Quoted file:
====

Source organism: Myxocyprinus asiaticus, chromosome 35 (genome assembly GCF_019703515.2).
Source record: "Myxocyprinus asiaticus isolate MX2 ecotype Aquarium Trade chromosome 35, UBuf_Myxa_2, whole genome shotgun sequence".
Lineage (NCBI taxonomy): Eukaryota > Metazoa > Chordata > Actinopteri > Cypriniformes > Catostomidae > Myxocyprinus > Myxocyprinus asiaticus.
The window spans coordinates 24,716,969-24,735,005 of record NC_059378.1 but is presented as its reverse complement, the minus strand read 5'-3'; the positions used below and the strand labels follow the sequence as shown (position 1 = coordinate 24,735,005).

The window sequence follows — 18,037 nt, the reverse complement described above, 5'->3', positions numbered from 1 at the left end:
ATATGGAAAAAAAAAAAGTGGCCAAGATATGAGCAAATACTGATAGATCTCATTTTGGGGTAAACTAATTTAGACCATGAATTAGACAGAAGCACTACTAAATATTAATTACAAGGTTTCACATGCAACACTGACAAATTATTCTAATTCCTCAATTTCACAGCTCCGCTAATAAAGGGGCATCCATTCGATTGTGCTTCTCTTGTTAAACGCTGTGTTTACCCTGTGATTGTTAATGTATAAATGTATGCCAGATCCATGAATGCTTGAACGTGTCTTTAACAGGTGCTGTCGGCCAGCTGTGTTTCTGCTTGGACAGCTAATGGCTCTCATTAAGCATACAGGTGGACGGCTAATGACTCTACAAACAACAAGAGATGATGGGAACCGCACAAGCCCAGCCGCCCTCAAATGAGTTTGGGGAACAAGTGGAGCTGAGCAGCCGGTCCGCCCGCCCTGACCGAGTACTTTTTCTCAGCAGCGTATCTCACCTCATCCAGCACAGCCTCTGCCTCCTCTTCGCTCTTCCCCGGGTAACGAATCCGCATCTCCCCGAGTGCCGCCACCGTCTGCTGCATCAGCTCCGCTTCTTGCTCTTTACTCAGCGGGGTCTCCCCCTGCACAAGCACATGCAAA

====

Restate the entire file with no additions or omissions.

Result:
Source organism: Myxocyprinus asiaticus, chromosome 35 (genome assembly GCF_019703515.2).
Source record: "Myxocyprinus asiaticus isolate MX2 ecotype Aquarium Trade chromosome 35, UBuf_Myxa_2, whole genome shotgun sequence".
Lineage (NCBI taxonomy): Eukaryota > Metazoa > Chordata > Actinopteri > Cypriniformes > Catostomidae > Myxocyprinus > Myxocyprinus asiaticus.
The window spans coordinates 24,716,969-24,735,005 of record NC_059378.1 but is presented as its reverse complement, the minus strand read 5'-3'; the positions used below and the strand labels follow the sequence as shown (position 1 = coordinate 24,735,005).

The window sequence follows — 18,037 nt, the reverse complement described above, 5'->3', positions numbered from 1 at the left end:
ATATGGAAAAAAAAAAAGTGGCCAAGATATGAGCAAATACTGATAGATCTCATTTTGGGGTAAACTAATTTAGACCATGAATTAGACAGAAGCACTACTAAATATTAATTACAAGGTTTCACATGCAACACTGACAAATTATTCTAATTCCTCAATTTCACAGCTCCGCTAATAAAGGGGCATCCATTCGATTGTGCTTCTCTTGTTAAACGCTGTGTTTACCCTGTGATTGTTAATGTATAAATGTATGCCAGATCCATGAATGCTTGAACGTGTCTTTAACAGGTGCTGTCGGCCAGCTGTGTTTCTGCTTGGACAGCTAATGGCTCTCATTAAGCATACAGGTGGACGGCTAATGACTCTACAAACAACAAGAGATGATGGGAACCGCACAAGCCCAGCCGCCCTCAAATGAGTTTGGGGAACAAGTGGAGCTGAGCAGCCGGTCCGCCCGCCCTGACCGAGTACTTTTTCTCAGCAGCGTATCTCACCTCATCCAGCACAGCCTCTGCCTCCTCTTCGCTCTTCCCCGGGTAACGAATCCGCATCTCCCCGAGTGCCGCCACCGTCTGCTGCATCAGCTCCGCTTCTTGCTCTTTACTCAGCGGGGTCTCCCCCTGCACAAGCACATGCAAA